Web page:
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It should never be forgotten that one man brought water to the West Australian arid Goldfields and ships into Fremantle Harbour. One man ensured that the railways could unite a vast country like Australia. 

That man was not only a remarkable human being and a pioneer, but also a truly outstanding Civil Engineer. He is a true Australian hero.

Charles Yelverton (C Y) O'Connor (1843-1902) was an Irish civil engineer who received early training and experience in railway and water supply projects. He migrated to New Zealand aged 21 where he gained experience in the design and construction of water supply, harbour facilities, railway tracks, roads, and bridges. This work gained him an international reputation and led to his election in 1880 as a Member the Institution of Civil Engineers, London (MICE).

In April 1891, Sir John Forrest, premier of Western Australia, appointed O'Connor as the Engineer-in-Chief of the Public Works Department of WA, which encompassed all Government civil engineering projects in the State. He was also appointed General Manager of Railways. O’Connor then relocated to WA with his wife and eight children.

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O’Connor’s contributions to the State were threefold: Port Facilities, Railways and Water Supply:

Fremantle Harbour

At the time of O’Connor’s appointment, Fremantle Harbour at the mouth of the Swan River consisted of a timber jetty only. There was a limestone bar and sand shoal across the mouth of the estuary which would have to be removed to make the harbour accessible to shipping, and the harbour would have to be dredged to a greater depth to permit entry of large ships. The consensus was that the removal of the bar would make the mouth and harbour silt up by longshore drift, which would require constant dredging.

As depicted in the diagram below, longshore drift is the movement of sand along the edge of the coastline caused by the combination of waves and winds at an angle to the coast.

Longshore Drift

 

O’Connor disagreed, and prepared a design which would require blasting and removal of the limestone bar, dredging of the harbour and construction of two stone moles extending into the ocean to prevent longshore drift. The limestone bar was drilled and blasted from a pontoon using vertical pipes for drilling and placement of explosive. The shattered rock was removed, and the harbour bottom deepened by a huge bucket dredge. The North Mole and the South Mole were constructed by placing huge rocks into the ocean, which were quarried from the Darling Range overlooking Perth and Fremantle. In a flash of brilliance, O’Connor designed the harbour so that ships were moored parallel to the shore, and not to traditional finger wharves protruding at 90 degrees to the shoreline.  This permitted mooring of ever-increasing longer ships. The harbour was completed in 1897 and is still fully functional today with no need for dredging.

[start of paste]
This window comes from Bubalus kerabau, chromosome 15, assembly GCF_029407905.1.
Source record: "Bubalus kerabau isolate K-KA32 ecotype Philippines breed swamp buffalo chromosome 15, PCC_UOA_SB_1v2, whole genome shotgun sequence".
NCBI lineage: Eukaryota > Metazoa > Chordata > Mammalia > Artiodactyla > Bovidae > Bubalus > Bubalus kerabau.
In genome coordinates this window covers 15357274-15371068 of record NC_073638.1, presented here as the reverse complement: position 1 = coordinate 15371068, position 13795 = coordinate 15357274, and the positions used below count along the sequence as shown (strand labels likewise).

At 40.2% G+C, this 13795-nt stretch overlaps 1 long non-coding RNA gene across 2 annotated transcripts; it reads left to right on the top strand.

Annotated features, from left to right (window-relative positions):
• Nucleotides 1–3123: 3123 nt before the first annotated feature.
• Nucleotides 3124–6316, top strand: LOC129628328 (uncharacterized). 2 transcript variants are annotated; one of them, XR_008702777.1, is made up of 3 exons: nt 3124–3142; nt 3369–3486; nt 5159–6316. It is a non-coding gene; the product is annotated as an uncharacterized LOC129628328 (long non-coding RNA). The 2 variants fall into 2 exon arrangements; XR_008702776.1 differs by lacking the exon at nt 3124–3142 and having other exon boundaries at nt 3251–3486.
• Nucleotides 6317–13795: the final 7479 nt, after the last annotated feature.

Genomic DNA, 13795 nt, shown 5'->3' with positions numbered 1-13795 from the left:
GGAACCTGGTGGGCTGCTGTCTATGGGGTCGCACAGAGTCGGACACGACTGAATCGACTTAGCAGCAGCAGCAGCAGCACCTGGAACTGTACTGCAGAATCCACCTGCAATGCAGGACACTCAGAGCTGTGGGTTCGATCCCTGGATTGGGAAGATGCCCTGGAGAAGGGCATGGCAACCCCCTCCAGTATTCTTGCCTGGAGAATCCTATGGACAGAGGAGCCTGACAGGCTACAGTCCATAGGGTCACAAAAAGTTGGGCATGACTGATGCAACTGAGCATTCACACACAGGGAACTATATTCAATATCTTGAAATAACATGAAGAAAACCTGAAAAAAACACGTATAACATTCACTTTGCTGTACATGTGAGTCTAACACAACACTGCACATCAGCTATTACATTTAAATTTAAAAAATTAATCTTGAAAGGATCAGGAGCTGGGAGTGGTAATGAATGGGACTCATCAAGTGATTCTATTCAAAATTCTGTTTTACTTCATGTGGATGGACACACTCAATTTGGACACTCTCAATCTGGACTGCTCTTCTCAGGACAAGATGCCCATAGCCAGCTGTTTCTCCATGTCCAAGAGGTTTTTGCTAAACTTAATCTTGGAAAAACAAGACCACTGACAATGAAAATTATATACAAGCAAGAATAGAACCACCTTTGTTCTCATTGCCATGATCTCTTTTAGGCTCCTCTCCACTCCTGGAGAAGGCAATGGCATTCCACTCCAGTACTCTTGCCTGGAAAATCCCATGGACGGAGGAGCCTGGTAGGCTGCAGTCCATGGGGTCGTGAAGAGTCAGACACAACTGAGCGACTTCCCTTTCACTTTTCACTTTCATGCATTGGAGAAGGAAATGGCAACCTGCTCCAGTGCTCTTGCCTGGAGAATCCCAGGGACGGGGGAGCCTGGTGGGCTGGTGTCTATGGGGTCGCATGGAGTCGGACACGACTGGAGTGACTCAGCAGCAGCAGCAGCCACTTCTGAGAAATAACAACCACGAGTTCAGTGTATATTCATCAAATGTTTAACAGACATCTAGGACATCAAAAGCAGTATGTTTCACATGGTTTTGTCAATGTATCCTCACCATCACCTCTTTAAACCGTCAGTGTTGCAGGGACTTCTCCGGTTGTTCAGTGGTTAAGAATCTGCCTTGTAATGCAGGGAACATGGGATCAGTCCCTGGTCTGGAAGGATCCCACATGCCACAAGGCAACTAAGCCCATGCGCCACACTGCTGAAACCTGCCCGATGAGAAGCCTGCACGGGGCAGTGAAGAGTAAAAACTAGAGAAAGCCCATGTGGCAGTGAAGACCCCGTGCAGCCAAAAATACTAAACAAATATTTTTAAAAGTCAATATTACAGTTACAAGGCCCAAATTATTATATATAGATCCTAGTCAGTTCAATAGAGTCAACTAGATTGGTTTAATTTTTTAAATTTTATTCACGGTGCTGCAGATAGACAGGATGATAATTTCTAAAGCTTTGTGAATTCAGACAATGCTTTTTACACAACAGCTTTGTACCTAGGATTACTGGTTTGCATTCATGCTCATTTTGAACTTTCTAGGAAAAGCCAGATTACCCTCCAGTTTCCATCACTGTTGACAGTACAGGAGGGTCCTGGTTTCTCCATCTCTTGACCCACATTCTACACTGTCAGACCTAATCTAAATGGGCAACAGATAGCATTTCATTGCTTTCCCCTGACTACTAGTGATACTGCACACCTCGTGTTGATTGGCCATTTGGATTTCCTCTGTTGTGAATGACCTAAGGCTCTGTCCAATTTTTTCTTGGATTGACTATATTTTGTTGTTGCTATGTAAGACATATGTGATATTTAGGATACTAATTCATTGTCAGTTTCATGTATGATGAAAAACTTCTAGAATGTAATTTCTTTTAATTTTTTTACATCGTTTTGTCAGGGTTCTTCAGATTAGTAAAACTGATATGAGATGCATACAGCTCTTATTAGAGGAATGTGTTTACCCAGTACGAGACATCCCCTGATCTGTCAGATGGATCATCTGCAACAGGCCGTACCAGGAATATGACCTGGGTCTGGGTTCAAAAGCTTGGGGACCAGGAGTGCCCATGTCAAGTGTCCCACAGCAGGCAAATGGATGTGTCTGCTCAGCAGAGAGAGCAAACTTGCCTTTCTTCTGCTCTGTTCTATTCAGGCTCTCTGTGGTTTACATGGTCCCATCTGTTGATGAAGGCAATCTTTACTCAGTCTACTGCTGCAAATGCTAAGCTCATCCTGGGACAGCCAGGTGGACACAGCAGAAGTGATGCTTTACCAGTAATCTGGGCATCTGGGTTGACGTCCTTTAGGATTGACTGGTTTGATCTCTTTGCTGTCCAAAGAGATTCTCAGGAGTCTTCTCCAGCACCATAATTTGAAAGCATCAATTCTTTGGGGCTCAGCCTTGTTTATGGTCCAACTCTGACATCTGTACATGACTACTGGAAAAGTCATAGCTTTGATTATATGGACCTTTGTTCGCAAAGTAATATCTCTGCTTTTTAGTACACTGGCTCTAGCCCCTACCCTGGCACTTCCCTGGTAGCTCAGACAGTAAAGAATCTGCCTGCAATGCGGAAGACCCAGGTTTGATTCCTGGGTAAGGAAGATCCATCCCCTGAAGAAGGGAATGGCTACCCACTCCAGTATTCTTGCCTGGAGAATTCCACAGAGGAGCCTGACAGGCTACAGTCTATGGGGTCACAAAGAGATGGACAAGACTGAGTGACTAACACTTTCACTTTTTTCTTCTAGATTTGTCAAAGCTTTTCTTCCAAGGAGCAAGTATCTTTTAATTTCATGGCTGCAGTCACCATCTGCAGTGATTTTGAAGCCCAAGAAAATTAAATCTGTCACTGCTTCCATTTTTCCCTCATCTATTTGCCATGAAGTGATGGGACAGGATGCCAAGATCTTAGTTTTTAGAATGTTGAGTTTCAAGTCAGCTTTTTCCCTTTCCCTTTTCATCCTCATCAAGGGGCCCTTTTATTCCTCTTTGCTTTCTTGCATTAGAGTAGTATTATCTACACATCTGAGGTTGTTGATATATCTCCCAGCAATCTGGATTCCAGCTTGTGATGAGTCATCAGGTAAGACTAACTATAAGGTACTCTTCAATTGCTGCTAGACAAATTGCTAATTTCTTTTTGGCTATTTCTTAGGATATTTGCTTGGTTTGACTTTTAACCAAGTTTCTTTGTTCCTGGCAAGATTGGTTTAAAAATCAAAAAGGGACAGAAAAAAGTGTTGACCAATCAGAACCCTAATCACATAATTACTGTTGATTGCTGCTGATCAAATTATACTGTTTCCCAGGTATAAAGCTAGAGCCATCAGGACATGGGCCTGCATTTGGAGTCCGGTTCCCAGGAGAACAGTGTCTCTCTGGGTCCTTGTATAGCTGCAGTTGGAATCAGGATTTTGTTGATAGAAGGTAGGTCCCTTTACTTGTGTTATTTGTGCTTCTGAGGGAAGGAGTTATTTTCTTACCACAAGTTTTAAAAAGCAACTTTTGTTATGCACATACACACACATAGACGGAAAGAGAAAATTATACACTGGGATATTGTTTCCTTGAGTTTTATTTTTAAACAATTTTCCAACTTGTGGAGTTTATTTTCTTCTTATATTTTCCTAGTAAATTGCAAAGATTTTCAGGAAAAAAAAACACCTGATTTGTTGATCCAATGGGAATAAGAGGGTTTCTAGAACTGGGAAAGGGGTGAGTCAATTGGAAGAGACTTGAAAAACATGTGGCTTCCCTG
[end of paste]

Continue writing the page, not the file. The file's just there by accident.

Dredge

Dredge Design North Mole 1896 - 1901

north mole construction ca 1896

North Mole Construction 1896

Fremantle Harbour 1901

North and South Moles 1901

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In addition to cruise ships moored on the South Quay, the container berth on the North Quay handles all of the container traffic for WA.  I was employed as the Project Engineer on the construction of the original container berth in the mid-1960s.

Extension of Railways

O’Connor was responsible for extension of the existing narrow gauge railway from Perth to Northam, on to Kalgoorlie in the period 1894-1897. The work was mainly contracted out, using early steam powered earthmoving equipment. When the earthen formations were ready, rail track was laid progressively by means of material provided by locomotives moving progressively up the newly constructed line. Crushed igneous rock as ballast was spread on the formation, sleepers were placed manually on alignments set by surveyors, short sections of rail where then affixed to the sleepers by dog spikes manually hammered into the sleepers, which fixed the rails to the sleepers. The rails were bolted together with fish plates.

The extension of the rail line to Kalgoorlie opened up the Eastern Goldfields.

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In the late 1960s, the old 3 feet 6 inches narrow gauge line was abandoned and replaced by a new standard gauge line of 4 feet 8.5 inches on a new route to comport with the standard gauge line from the Eastern States, which terminated in Kalgoorlie, thus doing away with the need to change trains at Kalgoorlie. I was the Project Engineer on the tracklaying of the new standard gauge line from Koolyanobbing to Kalgoorlie. The work was much more mechanised and simpler with much less manual labour required.